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Case Law Details

Case Name : Shri Azmath Ulla Vs ACIT (ITAT Bangalore)
Appeal Number : ITA No. 144/Bang/2017
Date of Judgement/Order : 07/06/2017
Related Assessment Year : 2013-14
1. The only issue arises in the appeal of the assessee is whether in the facts and circumstances of the case the authorities below have erred in disallowing the interest payment to Non Banking Financial Corporations (NBFCs) u/s. 40(a)(ia).
2. In the course of assessment proceedings the AO made a dis allowance of Rs. 17,79,823/- on account of interest payment made by the assessee to NBFCs without deduction of tax at source by invoking the provisions of section 40(a)(ia). The assessee challenged the action of the AO before the CIT(A) and contented that Non Banking Financial Corporations are falling under the exclusion from TDS as per provisions of section 194A(3)(a)(b) of the Act. The CIT(A) did not accept the contention of the assessee and confirmed the dis allowance made by the AO.
3. Before the Tribunal the ld. AR of the assessee has submitted that the NBFCs have already taken into consideration the interest amount in question for computation of their income offered to tax. He has referred to the certificates issued by the auditors of the NBFCs thereby it has been certified that all these NBFCs namely M/s. Bajaj Finance Limited, M/s. Kotak Mahindra Prime Limited and Reliance Capital Limited have considered these interest amounts in computation of their incomes for the purpose of tax in accordance with the provisions of Act. Thus the ld. AR has submitted that in view of the second proviso to section 40(a)(ia) no dis allowance can be made when the recipients of the amount have already considered the same as part of their income offered to tax. He has further contented that though these certificates were not produced before the AO however, the assessee raised this issue before the CIT(A) and now filed these certificates in support of his claim. Hence it is pleaded that the additional evidence filed by the assessee may be admitted and the matter may be remitted to the record of the AO for verification and deciding the same. On the other hand, the ld. DR has objected to the prayer of the assessee for admitting the additional evidences. He has relied upon the orders of the authorities below.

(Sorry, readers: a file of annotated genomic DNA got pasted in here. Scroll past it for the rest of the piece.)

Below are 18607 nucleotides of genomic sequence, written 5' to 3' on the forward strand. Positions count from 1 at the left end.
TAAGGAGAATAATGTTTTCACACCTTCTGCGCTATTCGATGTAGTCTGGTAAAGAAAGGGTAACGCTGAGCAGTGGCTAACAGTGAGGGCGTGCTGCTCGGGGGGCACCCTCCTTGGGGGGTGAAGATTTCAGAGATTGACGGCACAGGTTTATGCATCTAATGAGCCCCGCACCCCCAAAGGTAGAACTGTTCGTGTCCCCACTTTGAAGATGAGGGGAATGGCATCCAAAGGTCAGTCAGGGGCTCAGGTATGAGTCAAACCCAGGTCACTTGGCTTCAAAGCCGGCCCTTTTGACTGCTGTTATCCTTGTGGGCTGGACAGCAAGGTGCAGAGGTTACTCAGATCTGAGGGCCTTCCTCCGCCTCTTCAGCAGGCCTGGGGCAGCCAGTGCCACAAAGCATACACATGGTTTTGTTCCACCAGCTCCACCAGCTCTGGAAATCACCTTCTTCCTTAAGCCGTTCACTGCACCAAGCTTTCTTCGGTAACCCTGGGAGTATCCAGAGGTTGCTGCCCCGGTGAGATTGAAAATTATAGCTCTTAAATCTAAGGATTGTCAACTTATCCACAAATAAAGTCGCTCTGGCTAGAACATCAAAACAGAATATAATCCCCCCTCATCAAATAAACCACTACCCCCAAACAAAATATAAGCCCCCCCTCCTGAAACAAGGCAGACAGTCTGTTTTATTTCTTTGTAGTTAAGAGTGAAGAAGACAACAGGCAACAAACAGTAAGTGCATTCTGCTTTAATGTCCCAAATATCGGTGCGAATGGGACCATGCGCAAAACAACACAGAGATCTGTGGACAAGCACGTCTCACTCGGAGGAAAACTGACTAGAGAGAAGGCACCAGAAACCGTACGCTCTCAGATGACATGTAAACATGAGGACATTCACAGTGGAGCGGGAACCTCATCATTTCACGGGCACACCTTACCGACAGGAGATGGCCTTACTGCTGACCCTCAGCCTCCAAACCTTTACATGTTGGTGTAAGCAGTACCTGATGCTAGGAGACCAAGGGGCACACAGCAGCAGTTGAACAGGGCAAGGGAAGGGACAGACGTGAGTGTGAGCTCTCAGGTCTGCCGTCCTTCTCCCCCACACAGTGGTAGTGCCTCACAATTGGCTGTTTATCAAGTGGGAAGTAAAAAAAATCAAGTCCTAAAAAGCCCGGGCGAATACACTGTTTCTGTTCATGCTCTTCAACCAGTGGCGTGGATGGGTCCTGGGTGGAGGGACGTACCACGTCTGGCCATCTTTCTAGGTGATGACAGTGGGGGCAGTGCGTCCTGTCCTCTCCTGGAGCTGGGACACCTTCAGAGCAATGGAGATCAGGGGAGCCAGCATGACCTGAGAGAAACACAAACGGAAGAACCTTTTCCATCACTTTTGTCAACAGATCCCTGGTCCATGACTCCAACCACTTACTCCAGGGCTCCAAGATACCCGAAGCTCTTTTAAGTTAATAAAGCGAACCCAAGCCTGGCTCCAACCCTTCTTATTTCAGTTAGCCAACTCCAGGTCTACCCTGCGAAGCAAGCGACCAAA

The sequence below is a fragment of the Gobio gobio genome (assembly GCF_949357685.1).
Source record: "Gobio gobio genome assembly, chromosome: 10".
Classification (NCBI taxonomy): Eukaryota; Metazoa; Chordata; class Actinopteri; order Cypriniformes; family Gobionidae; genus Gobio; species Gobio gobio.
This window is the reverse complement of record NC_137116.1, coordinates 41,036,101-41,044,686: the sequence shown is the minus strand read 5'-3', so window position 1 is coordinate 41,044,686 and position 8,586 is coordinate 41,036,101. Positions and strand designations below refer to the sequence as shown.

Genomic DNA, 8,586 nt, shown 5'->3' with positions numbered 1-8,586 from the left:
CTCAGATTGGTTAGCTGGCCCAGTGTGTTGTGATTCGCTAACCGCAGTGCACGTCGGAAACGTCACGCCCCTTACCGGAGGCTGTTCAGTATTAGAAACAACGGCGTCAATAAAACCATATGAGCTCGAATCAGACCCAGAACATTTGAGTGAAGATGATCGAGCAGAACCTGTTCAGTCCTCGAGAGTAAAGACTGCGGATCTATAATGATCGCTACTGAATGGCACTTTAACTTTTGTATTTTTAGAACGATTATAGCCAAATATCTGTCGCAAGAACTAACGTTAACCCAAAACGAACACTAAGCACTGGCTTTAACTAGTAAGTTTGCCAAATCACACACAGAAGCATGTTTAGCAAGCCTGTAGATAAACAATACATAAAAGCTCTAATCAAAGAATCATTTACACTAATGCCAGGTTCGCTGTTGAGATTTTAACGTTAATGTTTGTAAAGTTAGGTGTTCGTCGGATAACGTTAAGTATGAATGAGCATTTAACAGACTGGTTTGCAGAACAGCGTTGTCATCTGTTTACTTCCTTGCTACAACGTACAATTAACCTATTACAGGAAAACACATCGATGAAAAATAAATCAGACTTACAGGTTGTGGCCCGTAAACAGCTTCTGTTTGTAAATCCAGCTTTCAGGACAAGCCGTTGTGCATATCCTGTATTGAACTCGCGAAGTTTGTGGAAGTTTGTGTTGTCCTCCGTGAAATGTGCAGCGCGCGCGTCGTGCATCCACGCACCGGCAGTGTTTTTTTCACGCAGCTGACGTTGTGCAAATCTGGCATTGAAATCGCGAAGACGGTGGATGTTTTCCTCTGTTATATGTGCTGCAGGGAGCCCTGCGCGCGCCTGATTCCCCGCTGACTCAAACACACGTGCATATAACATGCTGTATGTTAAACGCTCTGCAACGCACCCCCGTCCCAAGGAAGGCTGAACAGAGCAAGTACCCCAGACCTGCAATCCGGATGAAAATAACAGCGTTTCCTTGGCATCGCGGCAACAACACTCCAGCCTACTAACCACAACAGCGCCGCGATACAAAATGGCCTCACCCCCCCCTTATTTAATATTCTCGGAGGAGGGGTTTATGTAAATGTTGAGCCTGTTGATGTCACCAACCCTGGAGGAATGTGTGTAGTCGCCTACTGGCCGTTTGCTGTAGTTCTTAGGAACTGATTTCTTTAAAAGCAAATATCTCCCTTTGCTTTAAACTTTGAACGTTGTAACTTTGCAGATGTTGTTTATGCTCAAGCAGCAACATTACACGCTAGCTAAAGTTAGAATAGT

4. I have considered the rival submissions as well as relevant material on record. As regards the applicability of the second proviso to section 40(a)(ia) retrospectively an identical issue was considered by the Hon’ble Delhi High Court in case of CIT Vs Naresh Kumar (362 ITR 256) and held that the proviso inserted in section 40(a)(ia) is an explanatory and remedial in nature and therefore will be applicable with retrospective effect in para 26 to 29 as under.
“26. Principle of matching which is disturbed by Section 40(a)(ia) of the Act, may not materially be of consequence to the Revenue when the tax rates are stable and uniform or in cases of big assessees having substantial turnover and equally huge expenses as they have necessary cushion to absorb the effect. However, marginal and medium taxpayers, who work at low G.P. rate and when expenditure which becomes subject-matter of an order under Section 40(a)(ia) is substantial, can suffer severe adverse consequences as is apparent from the case of Naresh Kumar. Transferring or shifting expenses to a subsequent year, in such cases, will not wipe off the adverse effect and the financial stress. Nevertheless the Section 40(a)(ia) has to be given full play keeping in mind the object and purpose behind the section. At the same time, the provision can be and should be interpreted liberally and equitable so that an assessee should not suffer unintended and deleterious consequences beyond what the object and purpose of the provision mandates. Case of Naresh Kumar is not one of rare cases, but one of several cases as we find that Section 40(a)(ia) is invoked in large number of cases.
27. One important consideration in construing a machinery section is that it must be so construed so as to effectuate the liability imposed by the charging section and to make the machinery workable.
However, when the machinery section results in unintended or harsh consequences which were not intended, the remedial or correction action taken is not to be disregarded but given due regard.
28. It is, in this context, that we had in Rajinder Kumar’s case (supra) observed as under: